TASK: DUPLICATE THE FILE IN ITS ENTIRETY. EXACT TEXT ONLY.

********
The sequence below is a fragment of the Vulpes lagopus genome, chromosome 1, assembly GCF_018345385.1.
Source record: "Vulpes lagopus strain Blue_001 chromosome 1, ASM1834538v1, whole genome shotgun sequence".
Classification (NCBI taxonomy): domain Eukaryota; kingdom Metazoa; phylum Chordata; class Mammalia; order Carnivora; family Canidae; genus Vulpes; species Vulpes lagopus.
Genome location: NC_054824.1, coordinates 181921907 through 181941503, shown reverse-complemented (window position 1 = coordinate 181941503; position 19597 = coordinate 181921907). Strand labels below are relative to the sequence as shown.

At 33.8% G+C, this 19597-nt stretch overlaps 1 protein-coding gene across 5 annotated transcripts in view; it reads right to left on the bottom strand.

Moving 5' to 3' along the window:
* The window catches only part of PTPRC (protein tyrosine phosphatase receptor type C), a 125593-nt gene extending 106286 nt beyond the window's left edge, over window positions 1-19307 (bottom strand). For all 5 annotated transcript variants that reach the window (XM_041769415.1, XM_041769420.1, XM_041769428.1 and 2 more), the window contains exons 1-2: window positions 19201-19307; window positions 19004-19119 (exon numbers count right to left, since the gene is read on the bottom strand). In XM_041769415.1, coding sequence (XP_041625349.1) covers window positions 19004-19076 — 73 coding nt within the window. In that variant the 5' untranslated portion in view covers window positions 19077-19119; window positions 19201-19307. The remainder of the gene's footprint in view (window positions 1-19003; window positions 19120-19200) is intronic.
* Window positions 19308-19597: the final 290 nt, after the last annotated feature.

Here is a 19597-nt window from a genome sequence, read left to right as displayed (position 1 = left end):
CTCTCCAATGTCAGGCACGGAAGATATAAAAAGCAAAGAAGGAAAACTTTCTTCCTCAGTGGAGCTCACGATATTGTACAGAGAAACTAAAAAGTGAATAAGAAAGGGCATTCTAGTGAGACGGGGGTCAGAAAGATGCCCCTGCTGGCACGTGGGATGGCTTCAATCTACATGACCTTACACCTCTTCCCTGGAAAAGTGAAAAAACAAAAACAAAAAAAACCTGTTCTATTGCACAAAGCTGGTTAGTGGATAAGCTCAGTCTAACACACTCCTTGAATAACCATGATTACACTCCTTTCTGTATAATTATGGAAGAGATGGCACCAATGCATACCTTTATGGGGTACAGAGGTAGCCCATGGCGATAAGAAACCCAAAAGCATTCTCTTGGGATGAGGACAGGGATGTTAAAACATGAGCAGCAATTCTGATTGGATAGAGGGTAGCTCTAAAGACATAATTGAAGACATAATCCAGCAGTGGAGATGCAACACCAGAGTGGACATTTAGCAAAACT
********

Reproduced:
The sequence below is a fragment of the Vulpes lagopus genome, chromosome 1, assembly GCF_018345385.1.
Source record: "Vulpes lagopus strain Blue_001 chromosome 1, ASM1834538v1, whole genome shotgun sequence".
Classification (NCBI taxonomy): domain Eukaryota; kingdom Metazoa; phylum Chordata; class Mammalia; order Carnivora; family Canidae; genus Vulpes; species Vulpes lagopus.
Genome location: NC_054824.1, coordinates 181921907 through 181941503, shown reverse-complemented (window position 1 = coordinate 181941503; position 19597 = coordinate 181921907). Strand labels below are relative to the sequence as shown.

At 33.8% G+C, this 19597-nt stretch overlaps 1 protein-coding gene across 5 annotated transcripts in view; it reads right to left on the bottom strand.

Moving 5' to 3' along the window:
* The window catches only part of PTPRC (protein tyrosine phosphatase receptor type C), a 125593-nt gene extending 106286 nt beyond the window's left edge, over window positions 1-19307 (bottom strand). For all 5 annotated transcript variants that reach the window (XM_041769415.1, XM_041769420.1, XM_041769428.1 and 2 more), the window contains exons 1-2: window positions 19201-19307; window positions 19004-19119 (exon numbers count right to left, since the gene is read on the bottom strand). In XM_041769415.1, coding sequence (XP_041625349.1) covers window positions 19004-19076 — 73 coding nt within the window. In that variant the 5' untranslated portion in view covers window positions 19077-19119; window positions 19201-19307. The remainder of the gene's footprint in view (window positions 1-19003; window positions 19120-19200) is intronic.
* Window positions 19308-19597: the final 290 nt, after the last annotated feature.

Here is a 19597-nt window from a genome sequence, read left to right as displayed (position 1 = left end):
CTCTCCAATGTCAGGCACGGAAGATATAAAAAGCAAAGAAGGAAAACTTTCTTCCTCAGTGGAGCTCACGATATTGTACAGAGAAACTAAAAAGTGAATAAGAAAGGGCATTCTAGTGAGACGGGGGTCAGAAAGATGCCCCTGCTGGCACGTGGGATGGCTTCAATCTACATGACCTTACACCTCTTCCCTGGAAAAGTGAAAAAACAAAAACAAAAAAAACCTGTTCTATTGCACAAAGCTGGTTAGTGGATAAGCTCAGTCTAACACACTCCTTGAATAACCATGATTACACTCCTTTCTGTATAATTATGGAAGAGATGGCACCAATGCATACCTTTATGGGGTACAGAGGTAGCCCATGGCGATAAGAAACCCAAAAGCATTCTCTTGGGATGAGGACAGGGATGTTAAAACATGAGCAGCAATTCTGATTGGATAGAGGGTAGCTCTAAAGACATAATTGAAGACATAATCCAGCAGTGGAGATGCAACACCAGAGTGGACATTTAGCAAAACT